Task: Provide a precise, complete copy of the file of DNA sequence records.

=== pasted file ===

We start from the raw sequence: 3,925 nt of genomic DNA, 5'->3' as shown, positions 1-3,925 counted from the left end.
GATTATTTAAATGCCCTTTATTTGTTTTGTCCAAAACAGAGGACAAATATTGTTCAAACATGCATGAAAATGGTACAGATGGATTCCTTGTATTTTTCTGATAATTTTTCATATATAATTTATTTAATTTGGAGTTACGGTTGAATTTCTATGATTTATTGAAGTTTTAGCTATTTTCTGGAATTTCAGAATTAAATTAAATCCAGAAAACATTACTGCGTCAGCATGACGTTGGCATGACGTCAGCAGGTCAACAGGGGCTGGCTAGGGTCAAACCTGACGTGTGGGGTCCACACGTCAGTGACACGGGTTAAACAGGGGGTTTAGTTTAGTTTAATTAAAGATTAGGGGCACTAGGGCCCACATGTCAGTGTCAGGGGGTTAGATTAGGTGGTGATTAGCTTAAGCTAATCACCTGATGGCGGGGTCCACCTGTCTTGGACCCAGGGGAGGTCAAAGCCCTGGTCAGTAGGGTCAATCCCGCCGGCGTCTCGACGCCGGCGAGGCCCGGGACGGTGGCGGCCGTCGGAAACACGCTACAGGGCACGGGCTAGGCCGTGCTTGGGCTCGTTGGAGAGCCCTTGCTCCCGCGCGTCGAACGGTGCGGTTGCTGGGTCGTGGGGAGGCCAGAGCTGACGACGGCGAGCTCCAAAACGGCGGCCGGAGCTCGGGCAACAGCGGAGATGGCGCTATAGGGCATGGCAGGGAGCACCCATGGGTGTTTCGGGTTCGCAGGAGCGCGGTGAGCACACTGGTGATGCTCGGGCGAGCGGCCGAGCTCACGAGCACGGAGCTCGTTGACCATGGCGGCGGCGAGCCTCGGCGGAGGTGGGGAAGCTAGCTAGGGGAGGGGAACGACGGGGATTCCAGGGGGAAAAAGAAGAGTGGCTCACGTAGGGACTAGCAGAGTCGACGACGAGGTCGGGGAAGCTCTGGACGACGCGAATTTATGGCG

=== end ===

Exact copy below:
We start from the raw sequence: 3,925 nt of genomic DNA, 5'->3' as shown, positions 1-3,925 counted from the left end.
GATTATTTAAATGCCCTTTATTTGTTTTGTCCAAAACAGAGGACAAATATTGTTCAAACATGCATGAAAATGGTACAGATGGATTCCTTGTATTTTTCTGATAATTTTTCATATATAATTTATTTAATTTGGAGTTACGGTTGAATTTCTATGATTTATTGAAGTTTTAGCTATTTTCTGGAATTTCAGAATTAAATTAAATCCAGAAAACATTACTGCGTCAGCATGACGTTGGCATGACGTCAGCAGGTCAACAGGGGCTGGCTAGGGTCAAACCTGACGTGTGGGGTCCACACGTCAGTGACACGGGTTAAACAGGGGGTTTAGTTTAGTTTAATTAAAGATTAGGGGCACTAGGGCCCACATGTCAGTGTCAGGGGGTTAGATTAGGTGGTGATTAGCTTAAGCTAATCACCTGATGGCGGGGTCCACCTGTCTTGGACCCAGGGGAGGTCAAAGCCCTGGTCAGTAGGGTCAATCCCGCCGGCGTCTCGACGCCGGCGAGGCCCGGGACGGTGGCGGCCGTCGGAAACACGCTACAGGGCACGGGCTAGGCCGTGCTTGGGCTCGTTGGAGAGCCCTTGCTCCCGCGCGTCGAACGGTGCGGTTGCTGGGTCGTGGGGAGGCCAGAGCTGACGACGGCGAGCTCCAAAACGGCGGCCGGAGCTCGGGCAACAGCGGAGATGGCGCTATAGGGCATGGCAGGGAGCACCCATGGGTGTTTCGGGTTCGCAGGAGCGCGGTGAGCACACTGGTGATGCTCGGGCGAGCGGCCGAGCTCACGAGCACGGAGCTCGTTGACCATGGCGGCGGCGAGCCTCGGCGGAGGTGGGGAAGCTAGCTAGGGGAGGGGAACGACGGGGATTCCAGGGGGAAAAAGAAGAGTGGCTCACGTAGGGACTAGCAGAGTCGACGACGAGGTCGGGGAAGCTCTGGACGACGCGAATTTATGGCG